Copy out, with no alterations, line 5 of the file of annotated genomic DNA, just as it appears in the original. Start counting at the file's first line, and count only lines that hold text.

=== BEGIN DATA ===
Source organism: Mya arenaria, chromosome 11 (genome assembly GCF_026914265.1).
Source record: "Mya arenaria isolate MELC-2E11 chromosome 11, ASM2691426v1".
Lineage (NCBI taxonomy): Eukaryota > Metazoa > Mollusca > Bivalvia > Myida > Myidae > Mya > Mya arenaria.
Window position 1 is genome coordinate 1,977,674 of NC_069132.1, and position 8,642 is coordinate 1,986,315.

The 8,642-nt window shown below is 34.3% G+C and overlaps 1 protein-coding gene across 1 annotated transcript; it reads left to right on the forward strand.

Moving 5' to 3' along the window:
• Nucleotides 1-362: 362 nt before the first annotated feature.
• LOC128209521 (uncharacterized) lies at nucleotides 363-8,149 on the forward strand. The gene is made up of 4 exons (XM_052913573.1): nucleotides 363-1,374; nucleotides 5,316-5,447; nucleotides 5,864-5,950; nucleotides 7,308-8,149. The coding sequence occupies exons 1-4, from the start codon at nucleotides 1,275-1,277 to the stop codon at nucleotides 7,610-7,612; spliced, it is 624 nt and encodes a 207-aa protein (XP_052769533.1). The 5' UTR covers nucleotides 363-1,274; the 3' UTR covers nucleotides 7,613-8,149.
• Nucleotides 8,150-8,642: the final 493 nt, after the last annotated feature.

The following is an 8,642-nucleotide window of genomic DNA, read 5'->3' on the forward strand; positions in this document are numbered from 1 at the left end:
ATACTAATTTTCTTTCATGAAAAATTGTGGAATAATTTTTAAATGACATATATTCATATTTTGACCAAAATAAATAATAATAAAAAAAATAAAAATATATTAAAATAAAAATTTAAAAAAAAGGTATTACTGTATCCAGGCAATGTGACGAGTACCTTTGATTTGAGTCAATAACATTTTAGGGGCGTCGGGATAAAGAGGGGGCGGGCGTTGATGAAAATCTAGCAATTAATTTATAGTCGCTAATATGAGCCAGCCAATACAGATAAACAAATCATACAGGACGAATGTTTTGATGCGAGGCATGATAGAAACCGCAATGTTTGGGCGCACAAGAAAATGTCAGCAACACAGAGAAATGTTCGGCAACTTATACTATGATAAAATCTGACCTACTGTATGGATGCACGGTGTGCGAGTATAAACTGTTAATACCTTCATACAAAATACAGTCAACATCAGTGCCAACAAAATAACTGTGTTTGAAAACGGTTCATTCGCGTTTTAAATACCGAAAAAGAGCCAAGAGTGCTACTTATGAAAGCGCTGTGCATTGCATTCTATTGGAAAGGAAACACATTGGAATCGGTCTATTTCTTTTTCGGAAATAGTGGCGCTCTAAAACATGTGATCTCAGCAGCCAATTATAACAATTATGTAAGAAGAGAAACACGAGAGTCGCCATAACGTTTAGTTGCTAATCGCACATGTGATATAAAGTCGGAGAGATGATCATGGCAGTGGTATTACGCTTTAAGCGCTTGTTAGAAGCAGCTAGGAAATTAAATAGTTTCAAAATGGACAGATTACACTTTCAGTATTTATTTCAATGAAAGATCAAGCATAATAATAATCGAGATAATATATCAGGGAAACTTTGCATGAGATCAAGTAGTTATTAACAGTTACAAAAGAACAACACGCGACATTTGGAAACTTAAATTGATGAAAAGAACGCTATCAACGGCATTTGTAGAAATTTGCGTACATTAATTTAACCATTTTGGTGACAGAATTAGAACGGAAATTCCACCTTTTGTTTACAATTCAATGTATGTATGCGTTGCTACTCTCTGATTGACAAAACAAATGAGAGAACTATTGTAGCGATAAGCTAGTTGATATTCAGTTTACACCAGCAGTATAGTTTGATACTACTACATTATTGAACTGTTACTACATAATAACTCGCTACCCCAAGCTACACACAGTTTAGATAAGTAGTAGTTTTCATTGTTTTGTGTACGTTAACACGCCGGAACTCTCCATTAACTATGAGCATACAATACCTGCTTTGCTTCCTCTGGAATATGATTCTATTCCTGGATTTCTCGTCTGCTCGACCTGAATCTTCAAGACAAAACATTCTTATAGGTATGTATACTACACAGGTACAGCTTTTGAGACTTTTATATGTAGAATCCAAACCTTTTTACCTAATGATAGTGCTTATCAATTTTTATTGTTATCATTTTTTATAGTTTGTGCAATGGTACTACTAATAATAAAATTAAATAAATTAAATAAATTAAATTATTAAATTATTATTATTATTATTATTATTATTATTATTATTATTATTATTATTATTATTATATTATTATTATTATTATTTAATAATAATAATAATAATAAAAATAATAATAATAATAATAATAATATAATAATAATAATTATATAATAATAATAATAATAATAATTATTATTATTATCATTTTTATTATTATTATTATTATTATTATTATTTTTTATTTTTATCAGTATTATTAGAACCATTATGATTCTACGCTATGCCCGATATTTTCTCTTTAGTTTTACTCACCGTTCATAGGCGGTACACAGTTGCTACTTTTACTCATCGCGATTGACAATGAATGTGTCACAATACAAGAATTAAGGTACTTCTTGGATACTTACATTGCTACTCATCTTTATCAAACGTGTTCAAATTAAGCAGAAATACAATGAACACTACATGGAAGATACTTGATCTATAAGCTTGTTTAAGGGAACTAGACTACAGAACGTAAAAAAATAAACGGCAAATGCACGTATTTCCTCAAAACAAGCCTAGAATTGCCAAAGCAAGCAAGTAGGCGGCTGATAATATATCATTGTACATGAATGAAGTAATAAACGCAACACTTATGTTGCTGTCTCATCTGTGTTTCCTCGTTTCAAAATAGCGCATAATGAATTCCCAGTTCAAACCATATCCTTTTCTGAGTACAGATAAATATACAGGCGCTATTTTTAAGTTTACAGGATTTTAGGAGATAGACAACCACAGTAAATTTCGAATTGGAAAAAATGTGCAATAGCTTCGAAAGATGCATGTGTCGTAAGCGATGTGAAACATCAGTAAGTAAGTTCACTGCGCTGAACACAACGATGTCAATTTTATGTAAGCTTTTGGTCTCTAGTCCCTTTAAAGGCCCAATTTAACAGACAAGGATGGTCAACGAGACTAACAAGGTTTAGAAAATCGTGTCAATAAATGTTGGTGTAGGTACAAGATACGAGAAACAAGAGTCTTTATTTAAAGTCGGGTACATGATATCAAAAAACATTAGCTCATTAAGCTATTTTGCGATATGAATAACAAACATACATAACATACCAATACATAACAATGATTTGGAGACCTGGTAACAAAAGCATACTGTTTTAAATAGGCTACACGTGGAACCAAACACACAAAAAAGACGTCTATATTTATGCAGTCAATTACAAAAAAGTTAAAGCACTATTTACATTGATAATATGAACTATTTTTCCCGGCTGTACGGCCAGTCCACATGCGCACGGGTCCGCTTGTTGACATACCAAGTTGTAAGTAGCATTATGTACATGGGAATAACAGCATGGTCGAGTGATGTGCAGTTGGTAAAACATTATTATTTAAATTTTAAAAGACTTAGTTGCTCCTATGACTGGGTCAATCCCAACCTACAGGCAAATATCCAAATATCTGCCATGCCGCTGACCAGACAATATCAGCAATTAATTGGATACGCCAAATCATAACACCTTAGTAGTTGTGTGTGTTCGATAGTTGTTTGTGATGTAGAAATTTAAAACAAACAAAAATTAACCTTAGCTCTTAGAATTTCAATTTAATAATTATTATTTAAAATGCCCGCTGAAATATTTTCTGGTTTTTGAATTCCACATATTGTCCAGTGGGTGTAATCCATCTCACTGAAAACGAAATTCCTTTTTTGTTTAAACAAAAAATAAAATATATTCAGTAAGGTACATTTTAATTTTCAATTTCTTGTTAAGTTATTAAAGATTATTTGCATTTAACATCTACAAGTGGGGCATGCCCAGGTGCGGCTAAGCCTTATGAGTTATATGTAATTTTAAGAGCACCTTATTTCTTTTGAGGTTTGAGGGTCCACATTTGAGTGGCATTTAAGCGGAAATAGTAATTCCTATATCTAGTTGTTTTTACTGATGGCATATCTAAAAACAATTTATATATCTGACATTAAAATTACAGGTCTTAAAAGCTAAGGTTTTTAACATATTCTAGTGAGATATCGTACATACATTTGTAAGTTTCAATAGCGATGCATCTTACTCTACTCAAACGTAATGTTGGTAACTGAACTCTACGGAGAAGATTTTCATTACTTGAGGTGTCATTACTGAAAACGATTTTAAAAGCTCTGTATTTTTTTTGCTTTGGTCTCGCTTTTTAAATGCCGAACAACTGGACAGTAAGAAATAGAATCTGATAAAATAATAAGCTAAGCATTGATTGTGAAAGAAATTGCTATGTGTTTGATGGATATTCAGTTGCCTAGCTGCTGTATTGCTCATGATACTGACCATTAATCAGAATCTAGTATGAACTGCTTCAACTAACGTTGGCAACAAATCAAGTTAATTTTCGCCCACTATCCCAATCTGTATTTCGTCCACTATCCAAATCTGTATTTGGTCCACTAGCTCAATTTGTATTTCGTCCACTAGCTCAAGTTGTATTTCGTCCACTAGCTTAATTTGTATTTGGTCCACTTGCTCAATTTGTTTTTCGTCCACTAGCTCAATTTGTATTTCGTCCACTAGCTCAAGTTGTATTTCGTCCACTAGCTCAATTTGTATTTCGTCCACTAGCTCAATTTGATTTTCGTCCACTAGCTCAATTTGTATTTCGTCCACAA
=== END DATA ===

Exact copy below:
The 8,642-nt window shown below is 34.3% G+C and overlaps 1 protein-coding gene across 1 annotated transcript; it reads left to right on the forward strand.